Healthcare giant Janssen Pharmaceuticals and PRA have partnered to launch the first-ever heart failure (HF) drug approval trial using a completely decentralized, mobile design. Our Greg Licholai explains:
The CHIEF trial breaks new ground in several ways. This will be the first fully “virtual” trial to support approval of a new drug indication, meaning that patients can participate from home using their phones and computers.
This innovative new trial will assess the quality of life & track the physical activity of people with heart failure & type 2 diabetes using smart, wearable technology. This novel approach promises to be more patient-centric & a faster & less expensive way to develop drugs.
Janssen says the design will “reimagine” drug development and is the “next evolution” of clinical trials.
The study promises to improve clinical research with an innovative and patient-friendly approach. It will use PRA’s mobile platform and wearable devices to more efficiently gather real-world evidence directly from patients. The clinical trial is called CHIEF [an acronym for Canagliflozin: Impact on Health Status, Quality of Life, and Functional Status in Heart Failure (CHIEF-HF)] and will assess the effectiveness and safety of Janssen’s canagliflozin (INVOKANA) in adults with HF.
The CHIEF trial breaks new ground in several ways. This will be the first fully “virtual” trial to support approval of a new drug indication, meaning that patients can participate from home using their phones and computers. Previous mobile trials, such as Apple Heart, were “observational” and had no drug intervention. Other studies combine traditional site visits and mobile data collection, but CHIEF is the first to rely completely on the new decentralized platform in order to seek regulatory approval for a medication.
Another novelty is the use of patients’ own assessments called Patient Reported Outcomes (PROs) as the primary endpoint. Traditionally complex diseases like HF require objective endpoints such as mortality to approve medications. Earlier this year the Food and Drug Administration (FDA) updated its policy on HF to permit approvals based on symptom improvement even without survival benefit in order to help address the desperate need for better drugs in this difficult condition. Since patient responses will be collected using smart devices there will be no required hospital or doctor’s office visits.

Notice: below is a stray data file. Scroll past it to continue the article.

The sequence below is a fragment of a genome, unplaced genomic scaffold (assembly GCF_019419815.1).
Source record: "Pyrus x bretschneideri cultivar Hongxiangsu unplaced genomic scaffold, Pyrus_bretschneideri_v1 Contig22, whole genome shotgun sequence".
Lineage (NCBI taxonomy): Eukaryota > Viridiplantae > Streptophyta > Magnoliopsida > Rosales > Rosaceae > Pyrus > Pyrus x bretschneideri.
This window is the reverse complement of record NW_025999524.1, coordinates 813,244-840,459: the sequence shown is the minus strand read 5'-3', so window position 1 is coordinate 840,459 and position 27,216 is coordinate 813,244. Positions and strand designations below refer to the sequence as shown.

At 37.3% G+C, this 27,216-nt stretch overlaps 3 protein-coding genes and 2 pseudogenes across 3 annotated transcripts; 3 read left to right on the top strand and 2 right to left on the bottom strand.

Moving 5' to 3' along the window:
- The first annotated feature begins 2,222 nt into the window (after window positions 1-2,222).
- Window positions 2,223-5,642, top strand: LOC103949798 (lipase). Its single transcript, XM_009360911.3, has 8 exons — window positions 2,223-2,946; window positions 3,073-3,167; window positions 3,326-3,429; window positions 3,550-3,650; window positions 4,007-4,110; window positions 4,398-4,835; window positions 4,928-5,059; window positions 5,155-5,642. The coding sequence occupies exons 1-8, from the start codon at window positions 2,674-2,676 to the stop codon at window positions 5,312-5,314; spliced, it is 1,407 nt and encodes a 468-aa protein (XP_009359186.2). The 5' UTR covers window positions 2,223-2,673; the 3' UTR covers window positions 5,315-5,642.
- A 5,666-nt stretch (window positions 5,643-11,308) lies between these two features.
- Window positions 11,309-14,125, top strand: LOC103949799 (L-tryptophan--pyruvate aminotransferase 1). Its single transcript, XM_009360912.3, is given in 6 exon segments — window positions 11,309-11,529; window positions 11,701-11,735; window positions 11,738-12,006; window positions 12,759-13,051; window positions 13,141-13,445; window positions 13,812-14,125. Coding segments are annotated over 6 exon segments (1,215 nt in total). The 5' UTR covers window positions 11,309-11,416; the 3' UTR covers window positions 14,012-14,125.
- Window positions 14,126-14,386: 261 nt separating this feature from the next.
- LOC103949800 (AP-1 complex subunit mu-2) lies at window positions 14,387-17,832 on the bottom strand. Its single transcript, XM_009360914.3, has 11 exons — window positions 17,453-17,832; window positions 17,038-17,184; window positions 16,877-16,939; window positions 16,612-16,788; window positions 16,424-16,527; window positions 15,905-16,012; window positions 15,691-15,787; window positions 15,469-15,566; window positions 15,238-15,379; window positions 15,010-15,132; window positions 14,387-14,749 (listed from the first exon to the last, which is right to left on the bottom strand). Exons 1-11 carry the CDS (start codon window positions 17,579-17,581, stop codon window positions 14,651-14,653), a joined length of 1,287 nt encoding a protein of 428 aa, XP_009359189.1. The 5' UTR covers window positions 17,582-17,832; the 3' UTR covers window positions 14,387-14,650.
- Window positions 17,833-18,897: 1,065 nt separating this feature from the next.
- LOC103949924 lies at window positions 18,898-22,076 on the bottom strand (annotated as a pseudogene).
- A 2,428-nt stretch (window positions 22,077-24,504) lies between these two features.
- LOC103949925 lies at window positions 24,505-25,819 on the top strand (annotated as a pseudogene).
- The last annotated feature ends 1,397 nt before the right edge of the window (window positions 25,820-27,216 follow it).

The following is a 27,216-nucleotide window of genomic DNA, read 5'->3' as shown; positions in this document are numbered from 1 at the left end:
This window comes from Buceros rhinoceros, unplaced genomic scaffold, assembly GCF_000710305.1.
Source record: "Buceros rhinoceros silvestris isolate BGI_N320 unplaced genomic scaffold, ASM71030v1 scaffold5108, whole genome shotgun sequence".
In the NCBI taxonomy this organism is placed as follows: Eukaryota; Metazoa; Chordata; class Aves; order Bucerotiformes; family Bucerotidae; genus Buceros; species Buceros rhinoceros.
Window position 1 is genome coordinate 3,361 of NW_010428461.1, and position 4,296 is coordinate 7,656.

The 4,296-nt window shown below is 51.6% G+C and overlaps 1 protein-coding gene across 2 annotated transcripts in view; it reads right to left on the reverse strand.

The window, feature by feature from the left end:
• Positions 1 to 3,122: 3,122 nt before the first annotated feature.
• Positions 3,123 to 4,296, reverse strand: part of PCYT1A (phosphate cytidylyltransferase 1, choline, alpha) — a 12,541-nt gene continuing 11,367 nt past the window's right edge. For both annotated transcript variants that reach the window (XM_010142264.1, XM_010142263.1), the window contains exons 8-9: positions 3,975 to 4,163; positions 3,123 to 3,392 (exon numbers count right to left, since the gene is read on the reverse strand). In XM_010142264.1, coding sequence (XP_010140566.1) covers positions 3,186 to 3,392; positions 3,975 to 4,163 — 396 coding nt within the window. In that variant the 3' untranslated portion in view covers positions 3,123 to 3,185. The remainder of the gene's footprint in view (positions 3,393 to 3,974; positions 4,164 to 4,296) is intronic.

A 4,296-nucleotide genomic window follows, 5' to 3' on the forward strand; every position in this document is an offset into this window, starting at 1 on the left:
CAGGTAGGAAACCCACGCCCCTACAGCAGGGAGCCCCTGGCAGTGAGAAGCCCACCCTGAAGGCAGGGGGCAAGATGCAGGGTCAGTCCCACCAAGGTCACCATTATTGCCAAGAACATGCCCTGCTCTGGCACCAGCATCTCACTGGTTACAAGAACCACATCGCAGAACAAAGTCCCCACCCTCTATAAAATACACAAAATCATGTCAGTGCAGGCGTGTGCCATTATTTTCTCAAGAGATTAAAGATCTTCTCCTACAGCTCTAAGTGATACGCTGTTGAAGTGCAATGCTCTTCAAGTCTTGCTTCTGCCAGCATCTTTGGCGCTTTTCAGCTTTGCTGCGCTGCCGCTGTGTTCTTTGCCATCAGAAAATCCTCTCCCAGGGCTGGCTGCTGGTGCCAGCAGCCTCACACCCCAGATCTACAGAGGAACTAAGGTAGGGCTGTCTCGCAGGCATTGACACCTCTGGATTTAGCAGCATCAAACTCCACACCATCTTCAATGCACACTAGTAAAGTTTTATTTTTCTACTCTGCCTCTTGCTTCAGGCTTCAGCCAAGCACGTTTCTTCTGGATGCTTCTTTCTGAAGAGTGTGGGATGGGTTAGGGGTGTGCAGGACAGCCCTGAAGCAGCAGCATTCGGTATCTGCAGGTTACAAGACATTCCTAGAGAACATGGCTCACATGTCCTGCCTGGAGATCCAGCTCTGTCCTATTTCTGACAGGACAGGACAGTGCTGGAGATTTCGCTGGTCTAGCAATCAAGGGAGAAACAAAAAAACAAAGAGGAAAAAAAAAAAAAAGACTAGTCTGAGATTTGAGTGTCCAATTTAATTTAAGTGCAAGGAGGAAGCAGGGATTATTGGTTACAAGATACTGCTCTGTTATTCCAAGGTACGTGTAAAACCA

This partnership is a major step forward to make clinical trials faster, less expensive, and more patient-centric. This type of new approach could significantly disrupt the $60 billion drug development industry.
Over the past several years there has been much attention from pharmaceutical companies on these types of decentralized, mobile Virtual Clinical Trials (VCTs). A number of small companies generated early excitement, but most encountered difficulties in sustaining recruitment and moving from observational trials to interventional drug approval trials. Various social media outreach efforts got participant attention, but eventually recruitment rates fell to or below industry averages of only about 3% of eligible patients.
Heart failure is a leading cause of hospitalization and causes up to one in nine deaths in the U.S. Unfortunately, treatment options have been limited to supportive care or diuretics and some patients eventually need implantable devices or heart transplants. Canagliflozin is a new class of drugs called sodium-glucose transport protein 2 (SGLT2) inhibitors that were initially approved in diabetes and found to be also effective in heart failure.
PRA is excited about this partnership and its impact on HF patients moving into the future of healthcare.
The Challenges of Patient Recruitment in Oncology Trials - Part 3
A Phase I through Phase III oncology trial costs approximately $56.3 million and lasts for eight years. In 2012, it was reported that a typical…
The Impact Of Contraceptive Requirements On Pediatric Clinical Trials
Contraceptive requirements applied to women of child-bearing potential participating in clinical trials also apply to children participating in…